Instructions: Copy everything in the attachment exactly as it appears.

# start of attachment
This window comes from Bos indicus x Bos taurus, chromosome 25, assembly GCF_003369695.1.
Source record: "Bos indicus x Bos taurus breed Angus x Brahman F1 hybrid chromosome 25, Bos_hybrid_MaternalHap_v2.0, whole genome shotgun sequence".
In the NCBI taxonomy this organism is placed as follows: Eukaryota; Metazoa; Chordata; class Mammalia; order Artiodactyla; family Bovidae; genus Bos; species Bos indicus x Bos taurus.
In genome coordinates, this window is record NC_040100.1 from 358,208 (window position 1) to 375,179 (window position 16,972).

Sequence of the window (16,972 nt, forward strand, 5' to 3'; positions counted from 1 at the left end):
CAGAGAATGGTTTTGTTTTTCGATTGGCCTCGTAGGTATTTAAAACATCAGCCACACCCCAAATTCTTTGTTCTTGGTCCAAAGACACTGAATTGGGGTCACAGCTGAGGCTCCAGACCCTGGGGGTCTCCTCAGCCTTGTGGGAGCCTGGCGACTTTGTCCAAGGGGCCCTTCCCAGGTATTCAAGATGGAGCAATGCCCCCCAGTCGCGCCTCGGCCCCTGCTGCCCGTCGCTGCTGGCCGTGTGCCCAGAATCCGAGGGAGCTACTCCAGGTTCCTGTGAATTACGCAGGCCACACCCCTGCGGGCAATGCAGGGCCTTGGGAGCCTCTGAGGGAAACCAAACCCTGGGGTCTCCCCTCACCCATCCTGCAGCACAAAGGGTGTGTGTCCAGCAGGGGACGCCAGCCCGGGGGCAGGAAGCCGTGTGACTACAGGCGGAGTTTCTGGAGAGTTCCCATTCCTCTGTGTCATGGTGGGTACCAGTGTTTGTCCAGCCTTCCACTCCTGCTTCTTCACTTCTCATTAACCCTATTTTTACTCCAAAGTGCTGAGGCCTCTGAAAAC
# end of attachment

This window comes from Bos indicus x Bos taurus, chromosome 25, assembly GCF_003369695.1.
Source record: "Bos indicus x Bos taurus breed Angus x Brahman F1 hybrid chromosome 25, Bos_hybrid_MaternalHap_v2.0, whole genome shotgun sequence".
In the NCBI taxonomy this organism is placed as follows: Eukaryota; Metazoa; Chordata; class Mammalia; order Artiodactyla; family Bovidae; genus Bos; species Bos indicus x Bos taurus.
In genome coordinates, this window is record NC_040100.1 from 358,208 (window position 1) to 375,179 (window position 16,972).

Sequence of the window (16,972 nt, forward strand, 5' to 3'; positions counted from 1 at the left end):
CAGAGAATGGTTTTGTTTTTCGATTGGCCTCGTAGGTATTTAAAACATCAGCCACACCCCAAATTCTTTGTTCTTGGTCCAAAGACACTGAATTGGGGTCACAGCTGAGGCTCCAGACCCTGGGGGTCTCCTCAGCCTTGTGGGAGCCTGGCGACTTTGTCCAAGGGGCCCTTCCCAGGTATTCAAGATGGAGCAATGCCCCCCAGTCGCGCCTCGGCCCCTGCTGCCCGTCGCTGCTGGCCGTGTGCCCAGAATCCGAGGGAGCTACTCCAGGTTCCTGTGAATTACGCAGGCCACACCCCTGCGGGCAATGCAGGGCCTTGGGAGCCTCTGAGGGAAACCAAACCCTGGGGTCTCCCCTCACCCATCCTGCAGCACAAAGGGTGTGTGTCCAGCAGGGGACGCCAGCCCGGGGGCAGGAAGCCGTGTGACTACAGGCGGAGTTTCTGGAGAGTTCCCATTCCTCTGTGTCATGGTGGGTACCAGTGTTTGTCCAGCCTTCCACTCCTGCTTCTTCACTTCTCATTAACCCTATTTTTACTCCAAAGTGCTGAGGCCTCTGAAAAC